What if someone read your diary and spun a story out of it?Neel Patel's If You See Me, Don't Say Hi is uncomfortable in its honesty and vulnerability, and thus relatable in its plethora of everyday agonies.
Restless after being stood up at a date, a woman invites a mechanic to visit her place. A young boy explores his feelings for a classmate. A man lusts after a friend, so that his attraction turns to stalking, and then an all-consuming obsession. A man begins a clandestine affair with a dentist, only to learn an outrageous secret about his wife. A dissatisfied wife discovers her husband is planning to father a surrogate baby.
Indian-American author Neel Patel’s much-acclaimed If You See Me, Don’t Say Hi— collection of 11 short stories—is preoccupied with the lives and loves of relatable people. The common thread linking all of them is a pronounced edginess, a constant angst and dissatisfaction. The majority of them are teenagers or young adults, grappling with preconceived notions of commitment and sexuality, identity and individualism, motherhood and fulfillment. A host of millennials trying to discover something meaningful and worth living for.
The stories built around these characters feel like pages stolen out of diaries feverishly filled out as an adolescent. Many of us journal about our secret infatuations, life-altering events, questions that no one can give an answer to. Patel embellishes these diary entries with sometimes moving, mostly routine dialogue and a bunch of descriptions to craft stories that see into our soul. It forces readers to relive and question the turbulent years of young adulthood.
After a brief, ill-fated rendezvous with his classmate, a boy reflects, “Looking back on it, I realize that my experience with Jordan was just a phase, an initiation, an access point through which I entered a new world. I learned how to love and be loved in ways my parents had never taught me before, and, by the time I was in my thirties, I’d had my heart broken three more times.” Almost autobiographical in tone, such sage ruminations and analyses pop up throughout the book.
In the last story ‘radha, krishna’, one of the finer stories in the collection coupled with ‘world famous’, a woman’s parents ask her to send pictures of her family, house, cars. “I understood, then, that those pictures were not meant for my parent’s benefit but for their friends’,” she muses, “that my presence at Nishali’s wedding, my postmarital glow, was a form of redemption.” Thoughts that often occur to you as you relieve them to a therapist, or when you become overly aware and start looking for meanings in everything.
It is also interesting that Patel does not distinguish between characters or play a favourite. There are men who love men, women who use men, girls who pine for boys, boys who can’t figure themselves out. The author has revealed in interviews that the stories often come to him with their voices, and he tends to write them out as the voices dictate. That must be so, for the stories seem equally at ease with all kinds of characters. Interesting, too, that both the sexes are treated with degrees of derision and contempt. Even objects of affection are described in unflattering and startling ways, their ugly behaviours laid bare, their pettiness and meanness reviewed thoroughly.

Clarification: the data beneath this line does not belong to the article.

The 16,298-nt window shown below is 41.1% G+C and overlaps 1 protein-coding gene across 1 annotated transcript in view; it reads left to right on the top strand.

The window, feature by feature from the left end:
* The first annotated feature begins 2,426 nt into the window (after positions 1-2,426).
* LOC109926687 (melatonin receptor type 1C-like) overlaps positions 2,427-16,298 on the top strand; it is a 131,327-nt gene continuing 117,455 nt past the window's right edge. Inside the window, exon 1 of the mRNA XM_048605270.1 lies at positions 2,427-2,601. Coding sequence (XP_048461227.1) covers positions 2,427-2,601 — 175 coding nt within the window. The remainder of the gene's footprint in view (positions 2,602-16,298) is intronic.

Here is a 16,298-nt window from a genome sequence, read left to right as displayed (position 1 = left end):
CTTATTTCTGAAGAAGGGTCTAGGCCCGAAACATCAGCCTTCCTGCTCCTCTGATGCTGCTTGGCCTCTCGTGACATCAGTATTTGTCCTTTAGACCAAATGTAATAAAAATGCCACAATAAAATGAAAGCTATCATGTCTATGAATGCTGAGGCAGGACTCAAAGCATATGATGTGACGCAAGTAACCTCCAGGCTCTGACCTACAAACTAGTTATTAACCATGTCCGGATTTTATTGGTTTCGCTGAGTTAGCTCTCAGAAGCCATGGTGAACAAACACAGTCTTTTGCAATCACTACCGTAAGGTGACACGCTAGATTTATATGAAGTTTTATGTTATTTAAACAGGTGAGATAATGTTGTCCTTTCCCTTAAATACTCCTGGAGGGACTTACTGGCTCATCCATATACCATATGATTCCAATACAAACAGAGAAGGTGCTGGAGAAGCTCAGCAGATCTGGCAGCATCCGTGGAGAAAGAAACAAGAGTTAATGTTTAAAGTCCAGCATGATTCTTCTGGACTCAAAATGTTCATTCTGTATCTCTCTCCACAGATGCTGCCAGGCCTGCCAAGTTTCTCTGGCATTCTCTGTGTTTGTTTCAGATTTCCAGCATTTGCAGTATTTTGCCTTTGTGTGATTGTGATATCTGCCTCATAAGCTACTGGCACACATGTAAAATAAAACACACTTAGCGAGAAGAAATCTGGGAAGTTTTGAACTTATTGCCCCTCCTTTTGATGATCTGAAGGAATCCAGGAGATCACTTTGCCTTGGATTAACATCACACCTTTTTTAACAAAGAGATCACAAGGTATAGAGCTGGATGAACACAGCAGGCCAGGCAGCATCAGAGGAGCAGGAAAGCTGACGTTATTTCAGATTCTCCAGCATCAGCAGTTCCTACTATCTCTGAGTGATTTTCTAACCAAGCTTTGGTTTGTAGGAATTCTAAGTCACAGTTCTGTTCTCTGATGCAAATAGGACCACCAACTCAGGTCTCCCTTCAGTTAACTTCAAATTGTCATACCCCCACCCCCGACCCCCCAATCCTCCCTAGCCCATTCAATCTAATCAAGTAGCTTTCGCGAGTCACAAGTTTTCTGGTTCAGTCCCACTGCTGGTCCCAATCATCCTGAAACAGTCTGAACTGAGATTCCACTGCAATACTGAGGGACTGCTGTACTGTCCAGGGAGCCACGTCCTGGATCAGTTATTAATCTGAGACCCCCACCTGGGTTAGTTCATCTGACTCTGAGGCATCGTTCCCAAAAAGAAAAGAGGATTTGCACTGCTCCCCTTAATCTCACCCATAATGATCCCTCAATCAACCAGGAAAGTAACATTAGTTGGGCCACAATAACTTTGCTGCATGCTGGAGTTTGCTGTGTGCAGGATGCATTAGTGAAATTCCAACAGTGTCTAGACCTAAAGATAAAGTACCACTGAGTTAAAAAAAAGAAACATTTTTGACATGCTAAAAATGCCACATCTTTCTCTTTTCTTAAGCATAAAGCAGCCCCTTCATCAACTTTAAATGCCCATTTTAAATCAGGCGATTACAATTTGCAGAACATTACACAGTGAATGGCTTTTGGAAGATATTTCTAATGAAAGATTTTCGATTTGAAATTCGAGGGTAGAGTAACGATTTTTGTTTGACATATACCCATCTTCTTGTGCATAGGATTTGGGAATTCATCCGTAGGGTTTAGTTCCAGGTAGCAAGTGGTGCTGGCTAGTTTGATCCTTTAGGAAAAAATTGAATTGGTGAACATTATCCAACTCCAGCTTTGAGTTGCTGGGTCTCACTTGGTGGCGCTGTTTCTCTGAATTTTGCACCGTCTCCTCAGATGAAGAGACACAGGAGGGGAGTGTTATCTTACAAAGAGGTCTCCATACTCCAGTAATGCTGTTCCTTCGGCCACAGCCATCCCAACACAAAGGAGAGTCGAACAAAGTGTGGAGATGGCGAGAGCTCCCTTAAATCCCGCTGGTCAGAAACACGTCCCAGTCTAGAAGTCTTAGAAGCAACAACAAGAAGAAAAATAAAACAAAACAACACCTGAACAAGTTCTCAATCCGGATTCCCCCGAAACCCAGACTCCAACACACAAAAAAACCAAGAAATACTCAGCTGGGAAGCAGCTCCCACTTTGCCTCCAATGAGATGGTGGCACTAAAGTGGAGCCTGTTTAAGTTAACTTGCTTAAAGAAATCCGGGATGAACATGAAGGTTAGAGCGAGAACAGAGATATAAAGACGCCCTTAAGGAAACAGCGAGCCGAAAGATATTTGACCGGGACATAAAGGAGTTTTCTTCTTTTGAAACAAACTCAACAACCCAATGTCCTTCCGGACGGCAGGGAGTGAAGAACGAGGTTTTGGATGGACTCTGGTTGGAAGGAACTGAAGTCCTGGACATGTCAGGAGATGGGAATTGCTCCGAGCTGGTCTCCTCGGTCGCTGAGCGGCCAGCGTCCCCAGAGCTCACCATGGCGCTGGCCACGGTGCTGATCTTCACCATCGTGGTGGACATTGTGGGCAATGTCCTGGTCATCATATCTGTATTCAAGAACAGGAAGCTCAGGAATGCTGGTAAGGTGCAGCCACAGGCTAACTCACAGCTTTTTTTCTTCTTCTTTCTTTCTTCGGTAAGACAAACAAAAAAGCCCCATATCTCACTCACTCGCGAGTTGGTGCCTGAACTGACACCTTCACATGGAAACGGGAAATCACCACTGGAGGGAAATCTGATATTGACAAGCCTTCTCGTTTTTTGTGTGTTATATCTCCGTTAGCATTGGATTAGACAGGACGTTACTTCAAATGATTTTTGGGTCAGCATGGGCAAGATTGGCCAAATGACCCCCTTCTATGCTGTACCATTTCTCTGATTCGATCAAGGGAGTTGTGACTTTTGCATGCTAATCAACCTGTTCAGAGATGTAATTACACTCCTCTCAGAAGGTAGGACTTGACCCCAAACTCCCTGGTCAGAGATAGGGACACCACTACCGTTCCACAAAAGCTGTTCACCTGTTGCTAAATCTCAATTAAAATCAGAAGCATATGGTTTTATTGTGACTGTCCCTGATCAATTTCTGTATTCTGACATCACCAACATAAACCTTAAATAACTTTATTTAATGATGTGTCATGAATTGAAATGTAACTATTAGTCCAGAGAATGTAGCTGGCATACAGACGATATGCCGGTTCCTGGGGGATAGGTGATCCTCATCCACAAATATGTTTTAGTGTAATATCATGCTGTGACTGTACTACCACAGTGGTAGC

The stories take us to different phases of our life, when we were struggling with one thing or the other. For none of the stories has a traditionally happy ending, choosing instead to veer into the unknown and rough. Very much like the unpredictability of life. And yet in one way almost all characters are similar—they turn immediately and constantly to sex as if it is somehow a panacea for their various challenges. It gets tedious after a while, as story after story, people meet and fornicate and leave, and repeat.
In fact, the stories gradually begin to lose their freshness and novelty as we go through seven stories or so. It is the same woman from the earlier story in the guise of a man, seeking salvation through a new sexual partner. This predictability, the constant whininess of the characters, the repetitive portrayal of the Indian-American life in the States without major variations diminishes the charm of this raw, vulnerable, turbulent collection.
A refreshing change in this pattern is ‘the other language’, where a young boy strikes a friendship with a household help in his trip to Kenya. In a tale that is faintly reminiscent of ‘The Kite Runner’ by Khaled Hossieni, Patel manages to infuse the anguish and confusions of an adolescent that aches to belong, and yet fears rejection.
The stories enclose, briefly, other serious issues, too. Such as a young person feeling ostracised due to his colour and race, language and food. The stories talk of bullying seen and unseen, they point towards the struggles of failing to embrace your culture fully while being refused entry in the society you mentally feel a part of. There is oppression and homophobia, sexual repression and pent up frustration.
‘these things happen’ attempts to incorporate the theme of mental health, but not very successfully—again, the characters fall back into the routine of “sex and talking, talking and sex”, as though that were the only plausible explanation. Even more bizarre is the story ‘an arrangement’, which just gets stranger and stranger before reaching an abrupt, unsatisfactory-feeling denouement. The stories are somewhat limited in their characters’ ages and maturity levels.
Even with their repetitions, the stories deserve special mention for capturing the mind of the confused Indian-American (or indeed, any other young person) who straddles two worlds yet feels nowhere at home. It is uncomfortable in its honesty and vulnerability, and so relatable in its plethora of everyday agonies.
Book: If You See Me, Don’t Say Hi
Author: Neel Patel
Publisher: Flatiron Books
Price: Rs 1,136